This spring on a south facing 60 hectare slope covered with ponderosa pine forest, Stephan Martineau and his colleagues at the Slocan Integral Forestry Collective (SIFCo) in collaboration with the BC Wildfire Services, started a forest fire.
It was intentional. Their research had told them that slope was a very likely path for a wildfire to take, so they wanted to get there first, but in a controlled way.
“There has not been fire there since we began suppressing them,” Martineau says, “so there is ingrowth of a lot of smaller trees. Imagine large ponderosa pines with extreme ingrowing — it creates ladder fuels, so the fire intensity and spread would be extreme.”
So the crew went in and cut out much of the smaller growth by hand, the year before the burn, to the point where they felt they could safely create a controlled burn. It was labour intensive.
“We raked every ponderosa pine at the base to make sure accumulations of needles from the past fifty years were not there, so the fire would go around the tree instead of going up it.”
The burn, conducted by the BC Wildfire Service, was successful and now, if a wildfire burns through that area, Martineau says, “the intensity would be dramatically reduced and give us the opportunity to defend ourselves. The potential of a landscape-sized fire is now reduced to a ground fire that is defendable if it was to happen.”
Martineau uses the word “landscape” a lot, and he’ll be doing that in his presentation at the Wildfire and Climate Change in the Kootenays conference in Nelson on June 26 to 28.
Landscapes and ecosystems are the focus
The conference is subtitled Ecosystem Resiliency, Community Protection and Landscape Level Management. It features a large array of local and international speakers from government, business, and academia.
That variety of perspectives is the point of the conference, Martineau says.
To deal with fire danger across an entire landscape, he says, you have to get everyone involved. That includes timber companies, private landowners, other residents, regional and municipal governments, the BC Wildfire Service, the Ministry of Forests and other provincial agencies, along with academics who study climate change, wildfire, and emergency preparedness.
“We often work in silos and we need to break out of our silos and talk about how we can synergize and be more effective,” says Martineau.
Changes coming much too fast
Martineau considers SIFCo to be a leader in landscape level fire prevention and ecosystem based forest management, having treated close to 600 ha of land in the Slocan Valley in the last ten years and with plans for another 1,000 ha over the next five years.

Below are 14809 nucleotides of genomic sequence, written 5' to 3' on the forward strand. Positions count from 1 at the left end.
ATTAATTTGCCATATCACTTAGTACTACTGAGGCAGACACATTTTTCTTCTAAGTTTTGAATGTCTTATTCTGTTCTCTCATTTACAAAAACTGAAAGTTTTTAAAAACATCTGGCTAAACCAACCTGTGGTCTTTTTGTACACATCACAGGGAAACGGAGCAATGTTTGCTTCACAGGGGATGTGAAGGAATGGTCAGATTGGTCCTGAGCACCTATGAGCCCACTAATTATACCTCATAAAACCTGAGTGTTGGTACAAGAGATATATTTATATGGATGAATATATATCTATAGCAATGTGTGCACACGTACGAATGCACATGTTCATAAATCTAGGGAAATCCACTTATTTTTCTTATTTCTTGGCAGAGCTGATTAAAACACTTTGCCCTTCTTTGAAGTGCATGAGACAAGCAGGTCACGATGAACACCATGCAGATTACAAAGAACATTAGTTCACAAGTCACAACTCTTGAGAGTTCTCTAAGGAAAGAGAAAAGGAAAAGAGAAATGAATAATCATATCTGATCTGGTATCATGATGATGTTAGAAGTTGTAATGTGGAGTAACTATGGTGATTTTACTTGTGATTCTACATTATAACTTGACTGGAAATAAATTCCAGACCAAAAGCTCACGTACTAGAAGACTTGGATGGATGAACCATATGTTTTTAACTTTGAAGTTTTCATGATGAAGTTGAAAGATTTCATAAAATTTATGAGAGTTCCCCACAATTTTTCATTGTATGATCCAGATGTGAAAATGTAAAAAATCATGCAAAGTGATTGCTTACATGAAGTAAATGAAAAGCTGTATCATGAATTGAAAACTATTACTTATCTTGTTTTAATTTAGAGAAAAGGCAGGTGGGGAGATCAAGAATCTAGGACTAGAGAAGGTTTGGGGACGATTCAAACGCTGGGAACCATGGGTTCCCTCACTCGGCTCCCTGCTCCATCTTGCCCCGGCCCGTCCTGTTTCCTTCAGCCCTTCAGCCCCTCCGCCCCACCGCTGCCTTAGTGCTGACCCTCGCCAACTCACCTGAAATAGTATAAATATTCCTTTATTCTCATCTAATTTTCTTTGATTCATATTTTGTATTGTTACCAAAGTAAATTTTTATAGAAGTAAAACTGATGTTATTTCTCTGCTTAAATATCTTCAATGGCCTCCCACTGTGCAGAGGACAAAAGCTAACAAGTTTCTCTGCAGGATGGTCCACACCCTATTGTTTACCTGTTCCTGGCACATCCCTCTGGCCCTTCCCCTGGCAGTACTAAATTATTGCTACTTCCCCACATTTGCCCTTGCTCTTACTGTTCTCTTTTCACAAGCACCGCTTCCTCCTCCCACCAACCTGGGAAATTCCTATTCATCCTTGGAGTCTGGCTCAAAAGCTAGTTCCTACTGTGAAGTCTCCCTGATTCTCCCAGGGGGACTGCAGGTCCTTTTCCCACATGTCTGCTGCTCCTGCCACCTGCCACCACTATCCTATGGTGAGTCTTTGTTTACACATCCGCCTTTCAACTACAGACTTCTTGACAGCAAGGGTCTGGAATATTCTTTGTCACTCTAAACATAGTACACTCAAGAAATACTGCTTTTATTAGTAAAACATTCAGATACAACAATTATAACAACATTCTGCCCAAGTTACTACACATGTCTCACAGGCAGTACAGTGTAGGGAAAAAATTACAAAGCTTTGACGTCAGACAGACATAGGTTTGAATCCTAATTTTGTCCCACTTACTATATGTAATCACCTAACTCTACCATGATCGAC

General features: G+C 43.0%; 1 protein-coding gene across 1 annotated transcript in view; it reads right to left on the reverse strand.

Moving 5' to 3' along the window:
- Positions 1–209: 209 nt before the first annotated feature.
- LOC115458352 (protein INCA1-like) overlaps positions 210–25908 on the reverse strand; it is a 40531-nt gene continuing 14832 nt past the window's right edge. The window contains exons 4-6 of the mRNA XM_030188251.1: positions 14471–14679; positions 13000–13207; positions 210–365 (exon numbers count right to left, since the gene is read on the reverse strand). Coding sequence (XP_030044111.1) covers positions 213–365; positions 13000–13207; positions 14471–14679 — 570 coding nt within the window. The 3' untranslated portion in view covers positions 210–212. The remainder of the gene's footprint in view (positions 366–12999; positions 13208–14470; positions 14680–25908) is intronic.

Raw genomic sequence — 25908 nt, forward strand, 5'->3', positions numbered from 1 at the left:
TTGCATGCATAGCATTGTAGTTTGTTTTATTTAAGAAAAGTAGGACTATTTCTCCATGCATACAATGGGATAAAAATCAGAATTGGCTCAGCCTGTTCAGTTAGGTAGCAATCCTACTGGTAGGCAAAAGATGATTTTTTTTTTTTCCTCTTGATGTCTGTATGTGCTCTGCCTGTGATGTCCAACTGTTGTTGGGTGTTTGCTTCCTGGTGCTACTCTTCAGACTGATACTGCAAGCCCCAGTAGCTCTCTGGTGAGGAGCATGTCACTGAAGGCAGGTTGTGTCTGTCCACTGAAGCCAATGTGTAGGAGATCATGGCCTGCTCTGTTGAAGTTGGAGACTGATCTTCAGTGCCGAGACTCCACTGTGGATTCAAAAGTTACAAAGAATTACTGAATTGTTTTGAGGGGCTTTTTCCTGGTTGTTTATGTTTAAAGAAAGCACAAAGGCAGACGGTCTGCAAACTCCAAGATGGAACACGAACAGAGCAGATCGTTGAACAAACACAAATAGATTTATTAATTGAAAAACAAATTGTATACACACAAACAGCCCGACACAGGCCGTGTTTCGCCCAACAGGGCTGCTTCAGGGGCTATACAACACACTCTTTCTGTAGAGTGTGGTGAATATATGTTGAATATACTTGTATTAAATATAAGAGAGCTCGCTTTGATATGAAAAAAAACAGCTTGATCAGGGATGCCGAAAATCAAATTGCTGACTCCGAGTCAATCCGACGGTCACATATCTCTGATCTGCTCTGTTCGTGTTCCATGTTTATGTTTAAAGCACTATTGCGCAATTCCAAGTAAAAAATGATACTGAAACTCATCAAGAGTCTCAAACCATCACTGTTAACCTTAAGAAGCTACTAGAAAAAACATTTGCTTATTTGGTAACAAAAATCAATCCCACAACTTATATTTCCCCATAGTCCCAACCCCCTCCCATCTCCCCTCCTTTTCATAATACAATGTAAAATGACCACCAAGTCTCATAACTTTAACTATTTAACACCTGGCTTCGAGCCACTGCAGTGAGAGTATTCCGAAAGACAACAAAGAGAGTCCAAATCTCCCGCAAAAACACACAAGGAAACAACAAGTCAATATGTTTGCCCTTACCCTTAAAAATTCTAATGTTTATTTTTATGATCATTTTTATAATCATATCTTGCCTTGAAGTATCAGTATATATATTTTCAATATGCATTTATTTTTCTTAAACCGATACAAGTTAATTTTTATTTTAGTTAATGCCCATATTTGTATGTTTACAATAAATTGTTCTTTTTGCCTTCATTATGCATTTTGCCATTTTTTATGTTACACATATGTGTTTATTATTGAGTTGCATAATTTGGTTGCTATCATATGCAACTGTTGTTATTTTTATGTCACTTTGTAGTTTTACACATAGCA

The group has a strategic wildfire plan for the valley and is in the process of creating 12 landscape sized fuel breaks using a number of site-specific methods ranging from thinning to logging to prescribed burns.
“The idea is to create large scale fuel breaks – we are not talking about a bare landscape, that is often the image people have. We are talking about leaving a forest behind that is more resilient to climate change and to fire.”
But he says it’s not enough.
“We need to look at ways that we can scale the things we are doing, because the pace we are moving is way too slow for the challenges that are coming our way much too fast. The good things we have been doing regionally and provincially need to be multiplied by 100.”
SIFCo has been working on its own community forest tenure and with local municipalities, but that’s a small percentage of the forest land in the Slocan Valley. Much of it is crown land licensed by the province to other forest companies, and Martineau says they need to be more involved and government incentives will be needed to encourage that.
Private land is the elephant in the room
About 40 per cent of the land located within the 12 landscape level fuel breaks that SIFCo is creating in the Slocan Valley is privately owned, according to Martineau. It’s expensive and complicated for an owner of forest land to do the kinds of fuel treatment SIFCo specializes in. He thinks the provincial government should create incentives for private landowners.
“If someone with a 40 acre piece of property (carried out fuel treatment), that could save an entire village. (Private forest land) is often the elephant in the room, historically. We say we don’t want to fund things on private land, but wildfire does not stop at the property line.”
He says the conference is offering a lower registration fee for local residents “because we want them to be there and want them to be part of the solution.”
Martineau says landscape level management may be expensive but we have to keep that in perspective. He says SIFCo has spent about $4 million on fuel treatment over the years so far.
“But the Springer Creek fire (near Slocan) in 2007 cost $11 million to fight. So if all the work we have done avoids one of those fires, it is a good investment for the province.”
Wildfire and Climate Change in the Kootenays is a project of SIFCo and the Ministry of Forests, Lands, Natural Resource Operations and Rural Development.